Does this purported escape scenario make sense? For instance the sentence ” at a key point, again using power tools, the inmates “were able to cut through a steam pipe at both ends,”” to which I inquire “why” if they had access to both ends of the pipe would they need to attempt to slide through the pipe?” Additionally the pipe which is claimed to be a steam pipe would be an inordinately poor steam pipe because it appears to be completely uninsulated which would result in tremendous heat loss along the length of the pipe. Look at the amazingly straight clean cuts which are on display in the photo of the cut pipe. I would be highly suspect of anyone who thinks such straight clean cuts could be made with sweaty hands, rapidly beating hearts and hand held tools. Looking at the photo one can observe an electrical power cord on the floor near the pipe where it passes through the floor. Assuming it to be a run of the mill 16 gauge nominally 15 amp cord, similar to those I have access to, it will be about 3/8 inches in diameter. Using that 3/8 inch guesstimate for the power cord I would estimate the diameter of the pipe at 16 inches or less, likely less, which are mighty small quarters to be attempting to slither through.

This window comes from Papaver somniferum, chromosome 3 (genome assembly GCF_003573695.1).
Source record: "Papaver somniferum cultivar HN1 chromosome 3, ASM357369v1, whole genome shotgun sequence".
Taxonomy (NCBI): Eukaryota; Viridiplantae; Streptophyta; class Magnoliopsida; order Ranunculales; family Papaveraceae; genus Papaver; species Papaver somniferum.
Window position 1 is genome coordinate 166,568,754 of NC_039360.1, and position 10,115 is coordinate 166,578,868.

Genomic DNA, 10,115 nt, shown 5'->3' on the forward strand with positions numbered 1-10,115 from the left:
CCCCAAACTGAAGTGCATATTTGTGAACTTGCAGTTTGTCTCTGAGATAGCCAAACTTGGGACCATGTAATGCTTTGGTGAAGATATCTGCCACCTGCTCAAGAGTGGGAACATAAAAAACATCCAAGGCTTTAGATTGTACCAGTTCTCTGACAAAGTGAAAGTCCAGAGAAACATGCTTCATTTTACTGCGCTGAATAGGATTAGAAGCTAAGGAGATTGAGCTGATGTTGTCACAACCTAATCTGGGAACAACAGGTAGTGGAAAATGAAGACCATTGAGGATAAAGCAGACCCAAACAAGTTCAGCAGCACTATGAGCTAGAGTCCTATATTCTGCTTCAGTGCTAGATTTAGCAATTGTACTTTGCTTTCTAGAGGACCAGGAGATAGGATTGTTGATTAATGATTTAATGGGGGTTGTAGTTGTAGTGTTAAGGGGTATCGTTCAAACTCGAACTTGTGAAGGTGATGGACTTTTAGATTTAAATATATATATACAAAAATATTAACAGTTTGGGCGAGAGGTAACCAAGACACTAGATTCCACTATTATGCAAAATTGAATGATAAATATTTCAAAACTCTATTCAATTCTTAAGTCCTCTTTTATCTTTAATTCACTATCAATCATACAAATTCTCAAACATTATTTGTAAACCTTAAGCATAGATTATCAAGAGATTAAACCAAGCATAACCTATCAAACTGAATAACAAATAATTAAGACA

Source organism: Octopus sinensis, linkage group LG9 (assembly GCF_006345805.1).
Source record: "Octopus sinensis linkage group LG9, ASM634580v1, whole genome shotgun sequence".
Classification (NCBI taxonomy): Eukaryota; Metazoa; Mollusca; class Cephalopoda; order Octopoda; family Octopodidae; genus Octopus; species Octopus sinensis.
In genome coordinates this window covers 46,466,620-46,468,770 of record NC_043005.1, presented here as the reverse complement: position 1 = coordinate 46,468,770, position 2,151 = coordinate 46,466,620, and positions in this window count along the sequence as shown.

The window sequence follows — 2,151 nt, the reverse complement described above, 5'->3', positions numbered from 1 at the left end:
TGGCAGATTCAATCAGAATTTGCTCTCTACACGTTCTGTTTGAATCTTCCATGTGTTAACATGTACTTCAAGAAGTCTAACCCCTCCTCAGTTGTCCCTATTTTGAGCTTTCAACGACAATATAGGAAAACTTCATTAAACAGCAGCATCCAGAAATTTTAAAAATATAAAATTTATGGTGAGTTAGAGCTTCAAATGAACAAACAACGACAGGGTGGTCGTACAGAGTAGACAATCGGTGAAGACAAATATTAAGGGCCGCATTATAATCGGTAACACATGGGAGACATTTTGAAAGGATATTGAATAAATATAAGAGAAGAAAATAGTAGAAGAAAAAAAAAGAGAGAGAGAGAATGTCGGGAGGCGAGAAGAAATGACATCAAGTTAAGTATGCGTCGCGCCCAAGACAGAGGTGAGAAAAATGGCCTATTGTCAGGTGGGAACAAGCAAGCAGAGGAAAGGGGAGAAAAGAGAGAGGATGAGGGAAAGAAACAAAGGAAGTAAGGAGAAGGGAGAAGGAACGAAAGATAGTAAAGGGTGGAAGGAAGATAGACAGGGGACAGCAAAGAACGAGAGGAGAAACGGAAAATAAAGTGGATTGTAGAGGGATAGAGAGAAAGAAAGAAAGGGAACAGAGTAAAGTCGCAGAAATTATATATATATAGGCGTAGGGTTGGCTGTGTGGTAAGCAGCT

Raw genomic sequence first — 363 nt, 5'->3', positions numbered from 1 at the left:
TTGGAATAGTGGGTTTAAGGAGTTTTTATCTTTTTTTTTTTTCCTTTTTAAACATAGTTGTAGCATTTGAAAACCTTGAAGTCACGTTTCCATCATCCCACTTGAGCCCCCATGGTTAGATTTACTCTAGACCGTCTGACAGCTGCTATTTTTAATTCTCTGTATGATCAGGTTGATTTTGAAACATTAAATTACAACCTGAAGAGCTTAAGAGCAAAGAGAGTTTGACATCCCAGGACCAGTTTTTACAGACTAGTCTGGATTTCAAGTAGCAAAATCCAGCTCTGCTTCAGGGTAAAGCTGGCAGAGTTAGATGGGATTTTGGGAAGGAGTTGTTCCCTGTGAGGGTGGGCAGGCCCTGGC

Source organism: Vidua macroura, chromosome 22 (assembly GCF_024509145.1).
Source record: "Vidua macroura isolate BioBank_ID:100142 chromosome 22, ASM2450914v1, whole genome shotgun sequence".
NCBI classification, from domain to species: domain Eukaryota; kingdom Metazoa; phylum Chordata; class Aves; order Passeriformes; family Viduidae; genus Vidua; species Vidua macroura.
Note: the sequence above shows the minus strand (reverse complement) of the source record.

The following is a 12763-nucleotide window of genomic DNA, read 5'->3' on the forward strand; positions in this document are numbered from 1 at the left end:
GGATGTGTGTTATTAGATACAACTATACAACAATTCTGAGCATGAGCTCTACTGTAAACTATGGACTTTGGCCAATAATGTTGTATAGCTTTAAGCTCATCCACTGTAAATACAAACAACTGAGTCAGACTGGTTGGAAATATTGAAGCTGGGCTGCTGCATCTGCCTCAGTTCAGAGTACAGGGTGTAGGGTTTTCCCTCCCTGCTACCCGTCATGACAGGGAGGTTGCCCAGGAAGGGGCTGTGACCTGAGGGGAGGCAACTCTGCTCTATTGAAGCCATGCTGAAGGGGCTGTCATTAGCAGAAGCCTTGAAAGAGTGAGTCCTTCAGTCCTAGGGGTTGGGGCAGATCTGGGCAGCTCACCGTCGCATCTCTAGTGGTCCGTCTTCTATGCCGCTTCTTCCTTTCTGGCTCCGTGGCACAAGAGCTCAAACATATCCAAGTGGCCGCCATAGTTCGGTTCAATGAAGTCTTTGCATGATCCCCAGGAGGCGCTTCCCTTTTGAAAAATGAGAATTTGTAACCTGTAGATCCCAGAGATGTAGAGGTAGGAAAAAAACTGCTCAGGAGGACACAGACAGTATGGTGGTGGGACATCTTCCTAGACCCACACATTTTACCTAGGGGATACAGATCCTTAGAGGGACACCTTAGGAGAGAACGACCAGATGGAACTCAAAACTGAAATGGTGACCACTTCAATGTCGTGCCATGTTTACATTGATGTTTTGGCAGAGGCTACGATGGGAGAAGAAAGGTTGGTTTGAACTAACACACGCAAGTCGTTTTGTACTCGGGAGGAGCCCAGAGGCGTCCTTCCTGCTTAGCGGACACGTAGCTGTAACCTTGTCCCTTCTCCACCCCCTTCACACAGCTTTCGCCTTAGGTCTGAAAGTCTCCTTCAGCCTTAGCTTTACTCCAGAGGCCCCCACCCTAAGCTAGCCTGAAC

The escape is described as a “very elaborate plan.” Yes indeed it does appear to be that and my next question is how would two apparently non-millionaire types pay for such an elaborate plan whilst incarcerated in a maximum security prison? Call me a skeptic but something about this “official” story smells and it is not the fish.

  9. Nate says:

    I find this very odd that we would all assume that the correctin office were sleeping or turned a blind eye, lets think about a different side, there are probably hundreds of contractors that work in the building over the year, if this scheme was done over time, by the same or various contractors?? Also if you notice these pictures, it would take some time and calculation to cut into these steam pipes and figure out the exact route. Also another picture you see the red bricks carefully stacked =, who does that if you are in a hurry,

  10. Don Roy says: